With British troops once again mired in Afghanistan, Workers goes back to a previous conflict...
Britain's imperial obsession with Afghanistan
WORKERS, OCT 2006 ISSUE
This article was originally published in The Worker in 1988. At the time Britain and the US were again interfering in Afghanistan, supporting the Mujahedin insurgents operating from Pakistan. This was to undermine Afghanistan's reforming government, which was supported by the Soviet Union. Soviet forces left in 1989 and by 1992, Mujahedin guerrillas and other Islamic rebels moved in on Kabul and ousted President Najibullah. An Islamic republic was established, which fell apart amid violent warfare and factional squabbling.
The Victorian British ruling class regarded India as the jewel in the crown of the Empire, to be guarded at all costs. The dangerous rival was Russia and the weak frontier was Afghanistan. Subjection of the Afghans was therefore a prime objective of the British government in India. Friendship with them proved difficult, however, as they were a group of fighting tribes who had lived for centuries despoiling the traders through the Khyber Pass.
At the beginning of the 18th century the English and Russian frontiers were separated by 4,000 miles, reduced to 2,000 in the nineteenth by the British annexation of Bengal. When the Russians in their turn began to advance the frontier, the British started the First Afghan War. At the demand of the East India Company, an army led by General Elphinstone occupied Kabul in 1837. In 1841 there was an uprising so the General agreed with the Afghans to evacuate the town and go back to British India under safe conduct. The Afghans proved treacherous, attacked the British force of 4,500 men and killed or captured everyone except a doctor who escaped to the fort of Jellalabad near the entrance to the Khyber Pass in January 1842. After a display of great bravery by Indian and British troops defending Jellalabad, a fresh British force under General Pollock advanced into Afghanistan, defeated the Afghans and occupied Kabul. The historian Mowatt wrote, "After thus indicating the prestige of the British Empire, the East India Company recognised the independence of Afghanistan and evacuated the country." The nightmare of the British was always that the Russians would make friends with the Afghans because it was believed almost impossible for them to scale the great mountain wall of the Hindu Kush if the Afghans were hostile to them.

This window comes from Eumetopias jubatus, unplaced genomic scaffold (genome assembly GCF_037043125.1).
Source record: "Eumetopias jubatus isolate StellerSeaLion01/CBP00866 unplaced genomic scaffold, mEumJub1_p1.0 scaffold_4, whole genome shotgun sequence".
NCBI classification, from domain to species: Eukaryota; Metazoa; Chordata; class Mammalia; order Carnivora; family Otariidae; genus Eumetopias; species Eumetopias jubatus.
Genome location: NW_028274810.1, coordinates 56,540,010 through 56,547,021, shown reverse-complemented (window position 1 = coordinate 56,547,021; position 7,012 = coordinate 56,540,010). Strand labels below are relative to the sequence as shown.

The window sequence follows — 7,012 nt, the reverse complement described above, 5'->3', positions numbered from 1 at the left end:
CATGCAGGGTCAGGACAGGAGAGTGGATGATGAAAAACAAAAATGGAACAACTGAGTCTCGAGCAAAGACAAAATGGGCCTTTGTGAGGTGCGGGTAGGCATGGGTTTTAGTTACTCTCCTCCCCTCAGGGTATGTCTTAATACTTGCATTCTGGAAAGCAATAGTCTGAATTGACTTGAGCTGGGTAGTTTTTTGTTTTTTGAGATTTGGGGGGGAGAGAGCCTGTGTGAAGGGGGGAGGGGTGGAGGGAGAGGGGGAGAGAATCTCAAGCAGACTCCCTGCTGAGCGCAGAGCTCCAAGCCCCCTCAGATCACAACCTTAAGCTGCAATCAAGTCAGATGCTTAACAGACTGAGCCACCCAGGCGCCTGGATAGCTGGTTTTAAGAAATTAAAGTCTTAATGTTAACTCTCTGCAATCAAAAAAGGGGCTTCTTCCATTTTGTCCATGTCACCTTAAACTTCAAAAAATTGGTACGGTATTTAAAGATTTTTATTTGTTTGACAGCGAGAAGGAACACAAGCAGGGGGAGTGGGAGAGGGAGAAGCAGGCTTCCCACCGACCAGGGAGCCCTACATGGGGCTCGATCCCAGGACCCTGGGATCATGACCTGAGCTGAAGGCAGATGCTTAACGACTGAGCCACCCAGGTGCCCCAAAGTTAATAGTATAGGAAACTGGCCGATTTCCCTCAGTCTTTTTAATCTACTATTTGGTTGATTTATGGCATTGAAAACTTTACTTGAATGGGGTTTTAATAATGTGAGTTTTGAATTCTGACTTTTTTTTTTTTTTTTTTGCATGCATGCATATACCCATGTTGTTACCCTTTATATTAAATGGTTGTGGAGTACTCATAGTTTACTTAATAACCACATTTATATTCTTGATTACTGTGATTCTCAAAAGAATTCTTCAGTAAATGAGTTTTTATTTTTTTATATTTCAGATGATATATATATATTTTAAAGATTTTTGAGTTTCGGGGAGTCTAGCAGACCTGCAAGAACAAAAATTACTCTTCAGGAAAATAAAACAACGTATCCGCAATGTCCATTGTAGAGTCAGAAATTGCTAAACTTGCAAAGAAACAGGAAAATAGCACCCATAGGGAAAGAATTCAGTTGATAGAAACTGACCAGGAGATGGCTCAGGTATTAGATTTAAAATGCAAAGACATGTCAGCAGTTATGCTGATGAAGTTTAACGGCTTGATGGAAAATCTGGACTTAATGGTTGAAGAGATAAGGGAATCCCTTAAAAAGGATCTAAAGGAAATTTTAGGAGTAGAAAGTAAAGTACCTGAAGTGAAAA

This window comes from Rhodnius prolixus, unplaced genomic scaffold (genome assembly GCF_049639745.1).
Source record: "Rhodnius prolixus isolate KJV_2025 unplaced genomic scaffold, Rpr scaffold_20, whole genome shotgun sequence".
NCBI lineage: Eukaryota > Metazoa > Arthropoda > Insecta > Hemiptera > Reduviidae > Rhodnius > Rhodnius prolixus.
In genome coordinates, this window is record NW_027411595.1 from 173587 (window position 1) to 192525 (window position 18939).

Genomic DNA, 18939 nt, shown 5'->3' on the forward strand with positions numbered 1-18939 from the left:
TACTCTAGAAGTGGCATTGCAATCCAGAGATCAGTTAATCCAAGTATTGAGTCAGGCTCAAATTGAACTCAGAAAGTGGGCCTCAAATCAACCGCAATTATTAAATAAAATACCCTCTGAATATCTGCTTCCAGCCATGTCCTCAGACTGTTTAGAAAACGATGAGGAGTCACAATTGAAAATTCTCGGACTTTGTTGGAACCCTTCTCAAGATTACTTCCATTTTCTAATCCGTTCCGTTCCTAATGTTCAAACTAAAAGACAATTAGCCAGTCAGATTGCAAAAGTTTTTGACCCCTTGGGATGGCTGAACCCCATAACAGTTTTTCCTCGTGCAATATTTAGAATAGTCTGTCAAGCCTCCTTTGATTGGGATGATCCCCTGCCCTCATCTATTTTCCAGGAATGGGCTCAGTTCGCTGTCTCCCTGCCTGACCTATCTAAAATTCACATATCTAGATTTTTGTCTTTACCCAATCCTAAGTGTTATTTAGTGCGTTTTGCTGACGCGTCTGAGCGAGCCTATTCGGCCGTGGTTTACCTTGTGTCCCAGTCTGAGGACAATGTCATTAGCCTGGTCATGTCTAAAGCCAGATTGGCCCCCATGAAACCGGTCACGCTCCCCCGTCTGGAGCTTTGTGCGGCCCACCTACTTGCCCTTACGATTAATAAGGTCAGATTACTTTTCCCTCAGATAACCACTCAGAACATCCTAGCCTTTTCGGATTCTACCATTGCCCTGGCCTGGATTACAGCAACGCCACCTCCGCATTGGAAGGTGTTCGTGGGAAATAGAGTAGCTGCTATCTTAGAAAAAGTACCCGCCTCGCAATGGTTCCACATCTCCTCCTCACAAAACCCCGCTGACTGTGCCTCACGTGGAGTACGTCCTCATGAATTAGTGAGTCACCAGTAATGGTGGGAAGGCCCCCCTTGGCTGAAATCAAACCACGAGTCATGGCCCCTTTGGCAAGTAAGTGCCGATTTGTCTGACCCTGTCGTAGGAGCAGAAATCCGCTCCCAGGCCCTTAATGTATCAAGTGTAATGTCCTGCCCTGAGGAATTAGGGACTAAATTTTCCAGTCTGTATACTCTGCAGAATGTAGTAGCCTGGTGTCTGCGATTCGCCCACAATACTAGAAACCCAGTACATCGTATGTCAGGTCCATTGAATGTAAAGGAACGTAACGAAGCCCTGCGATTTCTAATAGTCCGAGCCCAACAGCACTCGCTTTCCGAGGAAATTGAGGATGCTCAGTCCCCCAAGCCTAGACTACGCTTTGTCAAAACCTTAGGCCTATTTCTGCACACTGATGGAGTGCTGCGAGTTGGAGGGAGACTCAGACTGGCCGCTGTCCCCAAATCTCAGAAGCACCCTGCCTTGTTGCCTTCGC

In 1878 the nightmare came true when the Amir invited a mission of Russian officers to reside in Kabul. The British Government in India demanded the same right and that the Amir should conduct his foreign relations only through the Government of India. War followed and the Amir was compelled to accept these terms in 1879. An officer of the Political Department was sent to Kabul and on 3 September he and his escort of 75 Indian soldiers were killed.
The same mistakes, time after time: Royal Marines of 45 Commando disembark from Chinook helicopters of 27 Squadron Royal Air Force at Bagram airbase Afghanistan in July 2002 in what was then said to be the last planned British operation in Afghanistan.
For the second time the Afghans had shown their contempt for the British so now a lesson had to be taught. General Roberts, later of Boer War fame, marched at the head of 7000 Indian and British troops through the Kuram valley to Kabul, but meanwhile Governor Burrows had been defeated by the Afghans at Kandahar. At all costs the legend of British invincibility had to be retained in order to hold down India, so Roberts was despatched with thousands of troops, horses, mules, camels and guns to march to Kandahar 313 miles away. They did this very quickly, met Ayub Khan and routed his Afghan army.
A new Amir was chosen by Britain and the original terms were imposed on him with a minimum of internal authority as all external authority belonged to the British. British power had been vindicated, Russian influence expelled and rifles and money were given to the ruler Abdurrahman to keep down the people or, as the British expressed it, "to keep law and order." One of the most repulsive aspects of these invasions was the war fever in Britain, and particularly amongst the radicals in the industrial towns. A similar phenomenon can be observed today in the Amalgamated Union of Engineering Workers and the National Union of Mineworkers. It is marvellous to behold how belligerent men past calling-up age become.
In 2006: those trade unionists so keen to send troops to the Middle East, using the specious argument that some trade unionists from Iraq wanted them there, have gone quiet now that larger numbers of British soldiers are coming home in boxes. There is, however, little serious trade union opposition to the current US-British wars of occupation in Afghanistan and Iraq.